This Syndicate phase of the Congress highlights two important problems. Firstly, it shows the overwhelming dominance that the person who holds the post of party President has within the INC itself, and is able to decide who get party tickets to contest elections and those who are members of the Congress machinery. Secondly, it shows the internal dissatisfaction and dissidence that disgruntled party members might have because of such an authoritarian structure where all decisions are rooted in the decisions made by one person.
Although the Syndicate was active from 1967 to 1969, the second problem pointed out in the Congress’ functioning is relevant even today. We have seen Congress leaders such as Sandeep Dikshit, Mani Shankar Aiyar and many others demand a change in leadership of the Congress.
Prominent state-level leaders such as Virbhadra Singh, Amarinder Singh, and Siddaramaiah are demanding a ‘free-hand’ for deciding party affairs in their respective states because of the dissatisfaction with their respective state’s party Presidents.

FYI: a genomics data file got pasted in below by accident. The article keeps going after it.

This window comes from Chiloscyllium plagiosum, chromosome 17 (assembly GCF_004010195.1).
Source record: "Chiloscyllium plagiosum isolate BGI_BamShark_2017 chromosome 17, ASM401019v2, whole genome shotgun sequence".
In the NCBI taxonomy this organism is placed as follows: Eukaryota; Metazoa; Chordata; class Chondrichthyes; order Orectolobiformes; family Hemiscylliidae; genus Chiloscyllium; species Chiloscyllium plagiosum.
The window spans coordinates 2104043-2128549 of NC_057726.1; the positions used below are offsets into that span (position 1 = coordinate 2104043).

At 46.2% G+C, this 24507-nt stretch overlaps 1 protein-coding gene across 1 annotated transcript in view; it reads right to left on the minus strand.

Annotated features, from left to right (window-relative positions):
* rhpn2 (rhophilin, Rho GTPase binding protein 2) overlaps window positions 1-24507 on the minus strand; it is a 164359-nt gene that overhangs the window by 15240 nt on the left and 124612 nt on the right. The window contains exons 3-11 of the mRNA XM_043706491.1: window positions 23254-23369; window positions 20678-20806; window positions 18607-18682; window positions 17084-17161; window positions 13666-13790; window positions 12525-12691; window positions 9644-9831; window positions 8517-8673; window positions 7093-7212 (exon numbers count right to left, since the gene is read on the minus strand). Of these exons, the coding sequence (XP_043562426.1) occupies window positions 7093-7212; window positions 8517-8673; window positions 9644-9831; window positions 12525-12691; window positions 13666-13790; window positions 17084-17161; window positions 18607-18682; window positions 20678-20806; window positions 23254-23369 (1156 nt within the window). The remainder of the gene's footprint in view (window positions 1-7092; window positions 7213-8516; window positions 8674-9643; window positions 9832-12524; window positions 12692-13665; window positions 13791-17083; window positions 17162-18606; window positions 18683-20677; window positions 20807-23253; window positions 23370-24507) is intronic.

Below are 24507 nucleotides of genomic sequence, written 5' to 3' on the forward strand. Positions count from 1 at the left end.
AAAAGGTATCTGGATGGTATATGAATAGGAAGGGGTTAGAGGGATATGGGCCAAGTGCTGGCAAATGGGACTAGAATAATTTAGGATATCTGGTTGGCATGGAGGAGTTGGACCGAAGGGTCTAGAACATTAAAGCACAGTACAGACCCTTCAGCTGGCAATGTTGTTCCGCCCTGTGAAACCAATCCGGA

At present, the Congress has a leadership vacuum and a lack of direction in realising their purpose of regaining political control in India. The Congress has no solid base off of which they could contest elections and pose a threat as strong opposition to the BJP government. Further, the Congress’ lack of drive can be attributed to the weak (and almost non-existent) leadership of Rahul Gandhi.
The problems apparent today are rooted in the Congress’ long history of institutionalized hierarchy and internal politics which is plaguing the functioning of the entire organisation. At the end of the day, it is down to its party members and supporters to rework the Congress from the base upwards, such that it can once again become an effective opposition and a potential alternative to the current government BJP domination.